When ‘Sweet Little Lies’ dropped through my door from our friendly neighbourhood postman I immediately wanted to do some research; having not read Alison Bond’s first novel I was excited by the opportunity to discover a new writer with a new writing style. Repeating the phrase “Don’t judge a book by its cover” over and over in my head due to the slightly dodgy looking artwork, I settled down to read.
‘Sweet Little Lies’ is essentially a story of friendship. We all have them and at some point we’ve all had them go wrong and as a reader I was intrigued by Chrissie and Anna’s friendship - they are polar opposites. At the beginning of the book the girls are at school, Chrissie is the spoilt one and Anna has always worked hard and has never had anything handed to her on a plate. An interesting, if a little recycled, way to introduce some drama to our two main characters stories. Throw in the fact that Chrissie is desperate for attention from her money obsessed father and the fact that Anna is much loved by and close to her parents and you’ve got all of the ingredients for envy and commotion…now we’re talking!
Chrissie ends up ruining the friendship by doing something unthinkable and the two friends go their separate ways. Years later they drift back into each other’s lives but the friends aren’t being entirely honest with each other and what exactly was it that Chrissie did that was so awful…?
Alison Bond has a wonderful way of writing friendships and relationships. Chrissie made me furious, but I also felt huge sympathy for her. It takes a talented writer to make you both love and loath a character all at once. The descriptions in the book, especially of Japan where Chrissie’s father is based during some of the book, are excellent, and although Japan isn’t a country I’ve ever considered visiting it was clear a lot of research had gone into writing about it. Having two such contrasting characters made for a great, fast paced read and I was excited by how the differences in their personalities lead them to react to situations in particular ways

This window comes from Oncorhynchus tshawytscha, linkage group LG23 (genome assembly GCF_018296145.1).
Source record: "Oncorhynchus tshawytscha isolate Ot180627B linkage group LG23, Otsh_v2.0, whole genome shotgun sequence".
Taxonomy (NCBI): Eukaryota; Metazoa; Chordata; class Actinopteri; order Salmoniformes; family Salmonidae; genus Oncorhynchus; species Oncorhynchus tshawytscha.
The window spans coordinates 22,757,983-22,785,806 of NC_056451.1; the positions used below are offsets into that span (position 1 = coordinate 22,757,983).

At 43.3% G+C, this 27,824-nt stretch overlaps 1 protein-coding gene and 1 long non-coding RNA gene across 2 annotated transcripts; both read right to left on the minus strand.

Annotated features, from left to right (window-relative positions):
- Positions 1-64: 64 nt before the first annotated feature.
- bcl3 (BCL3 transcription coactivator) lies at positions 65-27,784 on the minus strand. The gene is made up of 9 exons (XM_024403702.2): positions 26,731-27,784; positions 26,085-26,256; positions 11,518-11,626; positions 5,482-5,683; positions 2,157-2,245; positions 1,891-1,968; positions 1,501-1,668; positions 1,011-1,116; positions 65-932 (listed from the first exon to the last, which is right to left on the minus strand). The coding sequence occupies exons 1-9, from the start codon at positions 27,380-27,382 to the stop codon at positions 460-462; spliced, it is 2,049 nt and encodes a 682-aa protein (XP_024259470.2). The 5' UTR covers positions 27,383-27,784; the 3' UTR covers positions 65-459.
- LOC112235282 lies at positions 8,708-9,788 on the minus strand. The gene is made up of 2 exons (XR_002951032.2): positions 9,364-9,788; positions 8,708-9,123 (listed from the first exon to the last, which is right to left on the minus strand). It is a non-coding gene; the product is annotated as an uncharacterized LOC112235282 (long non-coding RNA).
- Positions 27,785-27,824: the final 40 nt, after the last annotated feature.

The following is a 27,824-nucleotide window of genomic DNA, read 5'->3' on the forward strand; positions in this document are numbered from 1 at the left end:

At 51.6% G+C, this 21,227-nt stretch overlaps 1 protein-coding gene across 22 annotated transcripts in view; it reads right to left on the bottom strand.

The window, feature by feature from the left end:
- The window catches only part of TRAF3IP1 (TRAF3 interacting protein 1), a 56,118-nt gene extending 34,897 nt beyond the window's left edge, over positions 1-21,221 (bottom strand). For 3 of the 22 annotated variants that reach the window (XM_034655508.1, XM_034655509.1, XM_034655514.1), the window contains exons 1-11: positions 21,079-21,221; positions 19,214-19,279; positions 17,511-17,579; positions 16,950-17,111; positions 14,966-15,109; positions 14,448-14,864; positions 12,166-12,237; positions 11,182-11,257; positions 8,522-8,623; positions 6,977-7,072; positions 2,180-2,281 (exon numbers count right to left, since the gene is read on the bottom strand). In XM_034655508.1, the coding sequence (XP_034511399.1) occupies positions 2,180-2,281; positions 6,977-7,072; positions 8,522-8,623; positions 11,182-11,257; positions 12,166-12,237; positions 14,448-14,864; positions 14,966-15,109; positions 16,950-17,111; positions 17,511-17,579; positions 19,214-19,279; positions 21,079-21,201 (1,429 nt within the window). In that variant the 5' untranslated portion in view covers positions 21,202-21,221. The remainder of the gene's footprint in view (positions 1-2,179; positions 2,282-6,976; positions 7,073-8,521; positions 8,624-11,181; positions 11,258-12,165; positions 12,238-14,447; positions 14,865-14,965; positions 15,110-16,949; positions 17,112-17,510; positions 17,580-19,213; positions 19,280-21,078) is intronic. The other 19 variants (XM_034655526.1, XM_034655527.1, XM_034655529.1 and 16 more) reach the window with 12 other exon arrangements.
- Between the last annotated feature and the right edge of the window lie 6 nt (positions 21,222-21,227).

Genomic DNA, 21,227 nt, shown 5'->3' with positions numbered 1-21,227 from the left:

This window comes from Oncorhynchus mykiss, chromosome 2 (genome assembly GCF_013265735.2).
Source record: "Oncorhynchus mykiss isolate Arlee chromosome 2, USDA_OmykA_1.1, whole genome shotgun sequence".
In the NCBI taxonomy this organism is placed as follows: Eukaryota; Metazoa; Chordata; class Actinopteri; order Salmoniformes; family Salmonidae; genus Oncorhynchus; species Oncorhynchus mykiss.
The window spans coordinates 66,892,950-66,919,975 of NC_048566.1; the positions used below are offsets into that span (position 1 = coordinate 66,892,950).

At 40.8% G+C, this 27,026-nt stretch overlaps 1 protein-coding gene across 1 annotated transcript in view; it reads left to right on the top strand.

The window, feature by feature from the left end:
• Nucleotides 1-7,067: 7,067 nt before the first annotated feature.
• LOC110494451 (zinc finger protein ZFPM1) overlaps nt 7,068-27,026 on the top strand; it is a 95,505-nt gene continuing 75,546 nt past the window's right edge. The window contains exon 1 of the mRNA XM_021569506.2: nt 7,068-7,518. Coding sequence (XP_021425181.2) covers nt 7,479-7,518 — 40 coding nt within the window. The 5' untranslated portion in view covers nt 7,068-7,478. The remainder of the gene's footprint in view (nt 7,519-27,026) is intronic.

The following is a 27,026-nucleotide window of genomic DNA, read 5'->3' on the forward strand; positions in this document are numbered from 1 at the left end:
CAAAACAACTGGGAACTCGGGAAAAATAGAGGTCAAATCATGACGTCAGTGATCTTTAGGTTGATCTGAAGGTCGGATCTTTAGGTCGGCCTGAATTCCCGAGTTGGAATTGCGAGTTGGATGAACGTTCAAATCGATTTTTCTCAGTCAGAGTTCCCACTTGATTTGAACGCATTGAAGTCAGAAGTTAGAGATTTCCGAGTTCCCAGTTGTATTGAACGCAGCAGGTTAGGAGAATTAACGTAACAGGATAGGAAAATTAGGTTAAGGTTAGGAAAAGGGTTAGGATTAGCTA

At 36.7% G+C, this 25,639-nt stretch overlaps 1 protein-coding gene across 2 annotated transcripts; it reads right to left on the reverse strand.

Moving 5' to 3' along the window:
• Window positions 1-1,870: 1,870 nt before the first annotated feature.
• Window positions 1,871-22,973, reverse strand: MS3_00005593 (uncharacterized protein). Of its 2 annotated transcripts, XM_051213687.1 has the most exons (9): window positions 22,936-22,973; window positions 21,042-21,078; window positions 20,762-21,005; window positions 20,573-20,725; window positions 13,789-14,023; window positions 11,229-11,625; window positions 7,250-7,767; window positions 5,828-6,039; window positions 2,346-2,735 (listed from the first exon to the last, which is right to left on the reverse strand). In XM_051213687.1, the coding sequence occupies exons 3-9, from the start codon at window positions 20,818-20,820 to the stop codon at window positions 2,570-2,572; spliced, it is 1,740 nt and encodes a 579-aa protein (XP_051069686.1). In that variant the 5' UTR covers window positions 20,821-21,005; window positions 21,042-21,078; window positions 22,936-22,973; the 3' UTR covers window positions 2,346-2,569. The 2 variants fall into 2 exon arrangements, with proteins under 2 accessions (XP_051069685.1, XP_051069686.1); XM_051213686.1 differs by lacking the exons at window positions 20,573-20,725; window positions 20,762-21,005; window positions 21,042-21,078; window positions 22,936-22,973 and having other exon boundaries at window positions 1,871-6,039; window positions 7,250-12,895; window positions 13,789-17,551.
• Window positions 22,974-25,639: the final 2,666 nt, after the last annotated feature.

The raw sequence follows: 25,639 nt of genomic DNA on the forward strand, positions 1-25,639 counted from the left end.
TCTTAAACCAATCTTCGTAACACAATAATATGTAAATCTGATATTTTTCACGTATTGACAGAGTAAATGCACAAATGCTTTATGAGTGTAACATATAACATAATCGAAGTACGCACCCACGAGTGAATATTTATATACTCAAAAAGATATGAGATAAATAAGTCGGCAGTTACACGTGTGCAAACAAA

The wonderful thing about ‘Sweet Little Lie’s was the way it made me think about my own friendships. I think it will reach other readers on this level too; even if we have friends that we shouldn’t, in theory, get along with, sometimes we are drawn towards one another for reasons we cannot fathom.
If I had one criticism it was that I felt like I had read the story before, but overall I found the book well written, intriguing and wonderful at detailing a friendship that has faced its fair share of troubles. With a satisfied smile at the end, Sweet Little Lies made me realise how great my own friends are.